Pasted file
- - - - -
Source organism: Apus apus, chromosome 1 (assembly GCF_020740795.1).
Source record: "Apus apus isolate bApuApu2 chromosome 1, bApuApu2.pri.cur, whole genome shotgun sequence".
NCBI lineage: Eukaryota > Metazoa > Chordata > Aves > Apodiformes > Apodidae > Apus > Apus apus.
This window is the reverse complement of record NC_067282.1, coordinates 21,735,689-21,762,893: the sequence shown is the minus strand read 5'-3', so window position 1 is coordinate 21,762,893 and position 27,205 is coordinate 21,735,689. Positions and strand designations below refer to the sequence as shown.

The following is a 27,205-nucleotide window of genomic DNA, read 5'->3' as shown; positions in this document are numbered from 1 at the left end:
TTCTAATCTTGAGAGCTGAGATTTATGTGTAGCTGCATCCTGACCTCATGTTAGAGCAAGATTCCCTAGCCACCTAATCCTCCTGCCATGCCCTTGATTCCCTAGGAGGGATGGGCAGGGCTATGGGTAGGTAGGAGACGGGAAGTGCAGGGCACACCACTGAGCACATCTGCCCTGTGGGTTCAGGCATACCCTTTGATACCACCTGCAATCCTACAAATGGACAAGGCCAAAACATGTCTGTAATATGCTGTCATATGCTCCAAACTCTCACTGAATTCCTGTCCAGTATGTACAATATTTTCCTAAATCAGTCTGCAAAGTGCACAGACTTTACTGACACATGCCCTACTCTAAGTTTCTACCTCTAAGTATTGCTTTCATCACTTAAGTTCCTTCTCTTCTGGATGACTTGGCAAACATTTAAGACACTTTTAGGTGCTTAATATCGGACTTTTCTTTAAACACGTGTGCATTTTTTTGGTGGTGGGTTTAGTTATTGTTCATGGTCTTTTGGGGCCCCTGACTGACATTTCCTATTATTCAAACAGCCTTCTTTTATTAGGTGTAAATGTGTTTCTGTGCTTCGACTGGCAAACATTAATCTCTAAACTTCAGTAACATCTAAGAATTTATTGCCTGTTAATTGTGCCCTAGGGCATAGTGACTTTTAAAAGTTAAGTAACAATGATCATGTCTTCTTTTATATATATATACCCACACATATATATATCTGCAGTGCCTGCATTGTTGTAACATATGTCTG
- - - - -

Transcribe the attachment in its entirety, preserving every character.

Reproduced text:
Source organism: Apus apus, chromosome 1 (assembly GCF_020740795.1).
Source record: "Apus apus isolate bApuApu2 chromosome 1, bApuApu2.pri.cur, whole genome shotgun sequence".
NCBI lineage: Eukaryota > Metazoa > Chordata > Aves > Apodiformes > Apodidae > Apus > Apus apus.
This window is the reverse complement of record NC_067282.1, coordinates 21,735,689-21,762,893: the sequence shown is the minus strand read 5'-3', so window position 1 is coordinate 21,762,893 and position 27,205 is coordinate 21,735,689. Positions and strand designations below refer to the sequence as shown.

The following is a 27,205-nucleotide window of genomic DNA, read 5'->3' as shown; positions in this document are numbered from 1 at the left end:
TTCTAATCTTGAGAGCTGAGATTTATGTGTAGCTGCATCCTGACCTCATGTTAGAGCAAGATTCCCTAGCCACCTAATCCTCCTGCCATGCCCTTGATTCCCTAGGAGGGATGGGCAGGGCTATGGGTAGGTAGGAGACGGGAAGTGCAGGGCACACCACTGAGCACATCTGCCCTGTGGGTTCAGGCATACCCTTTGATACCACCTGCAATCCTACAAATGGACAAGGCCAAAACATGTCTGTAATATGCTGTCATATGCTCCAAACTCTCACTGAATTCCTGTCCAGTATGTACAATATTTTCCTAAATCAGTCTGCAAAGTGCACAGACTTTACTGACACATGCCCTACTCTAAGTTTCTACCTCTAAGTATTGCTTTCATCACTTAAGTTCCTTCTCTTCTGGATGACTTGGCAAACATTTAAGACACTTTTAGGTGCTTAATATCGGACTTTTCTTTAAACACGTGTGCATTTTTTTGGTGGTGGGTTTAGTTATTGTTCATGGTCTTTTGGGGCCCCTGACTGACATTTCCTATTATTCAAACAGCCTTCTTTTATTAGGTGTAAATGTGTTTCTGTGCTTCGACTGGCAAACATTAATCTCTAAACTTCAGTAACATCTAAGAATTTATTGCCTGTTAATTGTGCCCTAGGGCATAGTGACTTTTAAAAGTTAAGTAACAATGATCATGTCTTCTTTTATATATATATACCCACACATATATATATCTGCAGTGCCTGCATTGTTGTAACATATGTCTG